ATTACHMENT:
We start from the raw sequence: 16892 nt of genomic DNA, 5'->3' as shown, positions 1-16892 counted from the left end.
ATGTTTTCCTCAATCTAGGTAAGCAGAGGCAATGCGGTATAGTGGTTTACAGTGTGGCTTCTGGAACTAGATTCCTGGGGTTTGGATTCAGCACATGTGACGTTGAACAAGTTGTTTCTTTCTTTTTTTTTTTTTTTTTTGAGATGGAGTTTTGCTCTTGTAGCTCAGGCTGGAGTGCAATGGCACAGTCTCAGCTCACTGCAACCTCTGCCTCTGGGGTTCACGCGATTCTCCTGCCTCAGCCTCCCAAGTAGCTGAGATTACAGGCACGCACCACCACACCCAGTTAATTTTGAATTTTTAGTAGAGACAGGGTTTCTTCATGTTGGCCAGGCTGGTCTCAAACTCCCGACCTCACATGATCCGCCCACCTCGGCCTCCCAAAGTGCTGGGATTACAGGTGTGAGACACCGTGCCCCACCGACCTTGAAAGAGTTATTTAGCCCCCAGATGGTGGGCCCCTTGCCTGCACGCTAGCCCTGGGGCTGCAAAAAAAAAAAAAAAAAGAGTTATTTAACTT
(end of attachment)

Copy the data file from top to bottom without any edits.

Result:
We start from the raw sequence: 16892 nt of genomic DNA, 5'->3' as shown, positions 1-16892 counted from the left end.
ATGTTTTCCTCAATCTAGGTAAGCAGAGGCAATGCGGTATAGTGGTTTACAGTGTGGCTTCTGGAACTAGATTCCTGGGGTTTGGATTCAGCACATGTGACGTTGAACAAGTTGTTTCTTTCTTTTTTTTTTTTTTTTTTGAGATGGAGTTTTGCTCTTGTAGCTCAGGCTGGAGTGCAATGGCACAGTCTCAGCTCACTGCAACCTCTGCCTCTGGGGTTCACGCGATTCTCCTGCCTCAGCCTCCCAAGTAGCTGAGATTACAGGCACGCACCACCACACCCAGTTAATTTTGAATTTTTAGTAGAGACAGGGTTTCTTCATGTTGGCCAGGCTGGTCTCAAACTCCCGACCTCACATGATCCGCCCACCTCGGCCTCCCAAAGTGCTGGGATTACAGGTGTGAGACACCGTGCCCCACCGACCTTGAAAGAGTTATTTAGCCCCCAGATGGTGGGCCCCTTGCCTGCACGCTAGCCCTGGGGCTGCAAAAAAAAAAAAAAAAAGAGTTATTTAACTT